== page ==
What do professional athletes Kristi Yamaguchi, Troy Aikman and Mia Hamm have in common with 5-month-old Campbell Post of Holland, Michigan?
They were all born with clubfoot.
Campbell’s parents, Eric and Lisa Post, learned about their baby’s clubfoot during a prenatal ultrasound at 20 weeks.
“You want every single thing to be perfect,” Lisa Post said, “but when I learned about people with clubfoot who are professional athletes, I knew I didn’t need to worry about my baby.”
With clubfoot, the foot is twisted in and down. This treatable birth defect occurs in about 150,000 to 200,000 babies per year. That’s about one per 1,000 births, or one every three minutes. It’s twice as common in boys as in girls.
Fortunately for the Post family, the ideal treatment was available just 25 miles down the road at Spectrum Health Helen DeVos Children’s Hospital.
The Ponseti Method, the gold standard treatment for clubfoot, is a non-surgical approach that uses a series of gentle manipulations and plaster casts to properly align a child’s muscles, ligaments and bones.
Campbell was 6 weeks old when he first went to the office of Sue Laham, PA-C, one of just three providers in Michigan certified by the Ponseti International Association. Laham learned the technique from her retired mentor, Dayle Maples, MD, who was taught by Ignacio Ponseti, MD. Until Ponseti developed the approach in the 1940s, surgery was the only option.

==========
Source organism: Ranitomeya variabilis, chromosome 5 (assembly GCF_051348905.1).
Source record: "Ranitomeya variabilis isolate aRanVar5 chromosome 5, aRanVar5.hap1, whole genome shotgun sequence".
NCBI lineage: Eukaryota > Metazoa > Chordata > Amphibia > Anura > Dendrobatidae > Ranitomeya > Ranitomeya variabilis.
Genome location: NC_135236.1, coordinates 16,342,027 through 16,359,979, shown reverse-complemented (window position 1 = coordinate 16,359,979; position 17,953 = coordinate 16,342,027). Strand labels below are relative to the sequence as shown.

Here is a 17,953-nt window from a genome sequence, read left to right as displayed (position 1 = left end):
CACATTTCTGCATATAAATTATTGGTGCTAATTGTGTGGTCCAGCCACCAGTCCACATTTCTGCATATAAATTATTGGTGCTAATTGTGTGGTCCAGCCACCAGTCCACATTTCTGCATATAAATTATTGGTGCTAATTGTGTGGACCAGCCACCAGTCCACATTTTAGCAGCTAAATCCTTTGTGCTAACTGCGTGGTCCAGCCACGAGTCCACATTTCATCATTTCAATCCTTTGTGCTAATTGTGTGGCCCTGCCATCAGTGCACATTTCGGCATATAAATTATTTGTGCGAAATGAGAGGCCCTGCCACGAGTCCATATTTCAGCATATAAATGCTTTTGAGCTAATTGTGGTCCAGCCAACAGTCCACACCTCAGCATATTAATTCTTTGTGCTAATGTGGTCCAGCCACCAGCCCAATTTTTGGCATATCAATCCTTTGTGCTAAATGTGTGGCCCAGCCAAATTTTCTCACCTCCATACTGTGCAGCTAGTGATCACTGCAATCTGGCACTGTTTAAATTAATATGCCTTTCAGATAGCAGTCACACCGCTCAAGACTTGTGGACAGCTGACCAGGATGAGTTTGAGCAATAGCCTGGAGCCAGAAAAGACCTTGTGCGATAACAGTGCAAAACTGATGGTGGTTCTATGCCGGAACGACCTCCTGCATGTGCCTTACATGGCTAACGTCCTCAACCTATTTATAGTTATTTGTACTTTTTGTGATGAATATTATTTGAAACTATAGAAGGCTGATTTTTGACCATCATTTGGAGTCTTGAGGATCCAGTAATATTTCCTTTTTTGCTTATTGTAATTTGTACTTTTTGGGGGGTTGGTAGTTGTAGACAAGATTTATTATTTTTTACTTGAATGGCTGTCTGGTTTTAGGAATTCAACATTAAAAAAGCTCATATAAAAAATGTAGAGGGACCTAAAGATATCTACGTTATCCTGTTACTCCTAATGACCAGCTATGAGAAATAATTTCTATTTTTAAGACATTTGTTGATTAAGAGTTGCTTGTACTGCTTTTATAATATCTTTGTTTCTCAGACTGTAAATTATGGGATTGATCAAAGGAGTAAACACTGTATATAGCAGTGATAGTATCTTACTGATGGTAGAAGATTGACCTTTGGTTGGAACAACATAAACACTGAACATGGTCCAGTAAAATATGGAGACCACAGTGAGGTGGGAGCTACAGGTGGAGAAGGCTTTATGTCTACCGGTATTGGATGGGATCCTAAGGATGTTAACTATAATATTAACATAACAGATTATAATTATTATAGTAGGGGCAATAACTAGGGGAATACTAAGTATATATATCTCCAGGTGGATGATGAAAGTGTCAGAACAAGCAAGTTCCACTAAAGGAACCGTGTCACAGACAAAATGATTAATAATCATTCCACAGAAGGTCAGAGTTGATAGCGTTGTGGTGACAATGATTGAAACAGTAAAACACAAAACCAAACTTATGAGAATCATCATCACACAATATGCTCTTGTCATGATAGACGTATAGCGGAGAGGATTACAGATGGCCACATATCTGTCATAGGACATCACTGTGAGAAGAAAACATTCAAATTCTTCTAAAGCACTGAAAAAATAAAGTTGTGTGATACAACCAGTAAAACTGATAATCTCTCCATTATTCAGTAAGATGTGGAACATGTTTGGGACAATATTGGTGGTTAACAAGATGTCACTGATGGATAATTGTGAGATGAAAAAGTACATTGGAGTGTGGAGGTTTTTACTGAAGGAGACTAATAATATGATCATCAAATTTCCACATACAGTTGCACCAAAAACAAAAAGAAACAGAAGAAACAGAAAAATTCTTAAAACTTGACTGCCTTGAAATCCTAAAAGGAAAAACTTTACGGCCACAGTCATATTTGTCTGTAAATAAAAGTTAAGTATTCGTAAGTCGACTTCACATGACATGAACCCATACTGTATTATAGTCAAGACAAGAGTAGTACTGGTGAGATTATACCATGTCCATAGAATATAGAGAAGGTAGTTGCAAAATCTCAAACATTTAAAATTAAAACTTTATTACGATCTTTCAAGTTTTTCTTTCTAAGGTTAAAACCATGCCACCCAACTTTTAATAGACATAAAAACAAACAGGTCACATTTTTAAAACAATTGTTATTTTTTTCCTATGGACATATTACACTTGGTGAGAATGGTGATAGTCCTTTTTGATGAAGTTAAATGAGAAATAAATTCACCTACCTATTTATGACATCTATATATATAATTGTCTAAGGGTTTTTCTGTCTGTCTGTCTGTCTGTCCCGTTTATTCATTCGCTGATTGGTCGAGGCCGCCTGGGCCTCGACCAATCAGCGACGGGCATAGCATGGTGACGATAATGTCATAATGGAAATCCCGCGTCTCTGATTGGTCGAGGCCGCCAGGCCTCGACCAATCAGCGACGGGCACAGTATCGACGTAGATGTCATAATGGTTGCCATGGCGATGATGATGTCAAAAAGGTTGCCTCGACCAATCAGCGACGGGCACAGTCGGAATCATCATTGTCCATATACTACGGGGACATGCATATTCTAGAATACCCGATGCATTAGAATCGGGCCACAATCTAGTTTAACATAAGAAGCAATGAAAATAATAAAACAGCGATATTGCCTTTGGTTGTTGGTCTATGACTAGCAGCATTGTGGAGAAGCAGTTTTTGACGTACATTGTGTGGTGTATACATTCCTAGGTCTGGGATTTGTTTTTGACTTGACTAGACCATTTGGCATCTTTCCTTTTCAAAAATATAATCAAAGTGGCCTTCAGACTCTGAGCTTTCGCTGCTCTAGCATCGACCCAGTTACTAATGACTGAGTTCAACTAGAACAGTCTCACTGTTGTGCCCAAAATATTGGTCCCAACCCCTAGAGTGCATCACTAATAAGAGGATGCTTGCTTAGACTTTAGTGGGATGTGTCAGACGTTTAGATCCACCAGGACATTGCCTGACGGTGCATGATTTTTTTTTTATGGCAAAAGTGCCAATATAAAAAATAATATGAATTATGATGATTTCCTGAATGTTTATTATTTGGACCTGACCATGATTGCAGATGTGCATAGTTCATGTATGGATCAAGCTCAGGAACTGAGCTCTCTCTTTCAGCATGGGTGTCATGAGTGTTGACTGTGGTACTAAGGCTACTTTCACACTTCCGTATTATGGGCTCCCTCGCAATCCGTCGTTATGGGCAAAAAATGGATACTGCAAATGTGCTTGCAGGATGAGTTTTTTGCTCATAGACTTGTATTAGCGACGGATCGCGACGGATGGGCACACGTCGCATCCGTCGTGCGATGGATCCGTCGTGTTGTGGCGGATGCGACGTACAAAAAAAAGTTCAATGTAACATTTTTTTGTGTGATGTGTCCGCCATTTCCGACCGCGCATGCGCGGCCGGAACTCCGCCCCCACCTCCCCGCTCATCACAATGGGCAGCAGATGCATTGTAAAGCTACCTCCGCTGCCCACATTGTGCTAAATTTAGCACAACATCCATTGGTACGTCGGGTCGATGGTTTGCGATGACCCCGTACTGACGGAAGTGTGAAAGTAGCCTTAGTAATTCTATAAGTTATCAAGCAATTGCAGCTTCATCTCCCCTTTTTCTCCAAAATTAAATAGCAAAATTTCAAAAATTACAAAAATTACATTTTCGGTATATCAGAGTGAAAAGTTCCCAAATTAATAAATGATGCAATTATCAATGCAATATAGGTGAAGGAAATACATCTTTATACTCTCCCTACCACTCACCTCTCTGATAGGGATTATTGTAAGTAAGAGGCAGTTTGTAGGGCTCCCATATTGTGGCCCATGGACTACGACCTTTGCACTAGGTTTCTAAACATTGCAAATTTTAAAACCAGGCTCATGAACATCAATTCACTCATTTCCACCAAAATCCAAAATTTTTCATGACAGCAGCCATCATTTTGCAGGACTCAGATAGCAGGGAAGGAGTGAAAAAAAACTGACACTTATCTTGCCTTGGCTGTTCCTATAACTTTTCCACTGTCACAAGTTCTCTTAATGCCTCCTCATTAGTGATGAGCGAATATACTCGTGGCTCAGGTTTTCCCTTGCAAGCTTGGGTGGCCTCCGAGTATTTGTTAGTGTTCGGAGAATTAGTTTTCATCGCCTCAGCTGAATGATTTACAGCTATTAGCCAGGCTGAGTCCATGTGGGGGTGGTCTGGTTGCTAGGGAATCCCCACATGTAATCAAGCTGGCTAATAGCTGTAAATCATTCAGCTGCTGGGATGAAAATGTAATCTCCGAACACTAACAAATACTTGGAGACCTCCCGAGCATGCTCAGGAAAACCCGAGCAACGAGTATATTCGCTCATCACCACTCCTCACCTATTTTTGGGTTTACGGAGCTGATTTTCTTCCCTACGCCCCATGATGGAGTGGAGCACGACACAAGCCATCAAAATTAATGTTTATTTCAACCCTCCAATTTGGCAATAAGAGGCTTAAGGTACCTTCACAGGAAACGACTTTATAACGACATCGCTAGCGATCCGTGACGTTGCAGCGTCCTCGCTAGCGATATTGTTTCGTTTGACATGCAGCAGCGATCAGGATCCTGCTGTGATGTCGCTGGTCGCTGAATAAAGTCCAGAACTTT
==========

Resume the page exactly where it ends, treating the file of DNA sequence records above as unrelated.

“After our first appointment with Sue, I didn’t worry about the long-term effects of clubfoot again,” Post said. “I never felt so at ease with someone treating my children.”
During the next five weeks, Campbell received a new cast once a week. Next, he was fitted into tiny Ponseti boots and an orthotic brace. Initially, he wore the gear for 23 hours a day. Now he wears it 12 hours daily, mostly during naps and at night. He’ll wear the brace when he’s sleeping until age 4.
“I was worried he wouldn’t like it, but he took the treatments like a champ,” Post said. “He’s a sweet baby.”
Campbell is thriving. He almost always sleeps through the night, according to his mom, and he loves watching his older siblings, 5-year-old Sophie and 3-year-old David, who dote on him.
“I’m glad I took pictures of his feet and the treatments he received,” Post said. “It’s all over so quickly, you almost forget what the clubbed foot looked like. And he’ll never know any different.”
Laham, who sees one new clubfoot patient a week, loves her job.
“The biggest joy is getting to know the families,” she said. “These kiddos have a pretty significant defect at birth, but it won’t affect their life goals as long as they are treated appropriately. Once they’ve ‘graduated,’ they can do everything that others do, with no restrictions.”
Not everyone is so fortunate. About 80 percent of children with clubfoot are born in developing countries, where it can mean a lifetime of disability, or even death for children left to fend for themselves.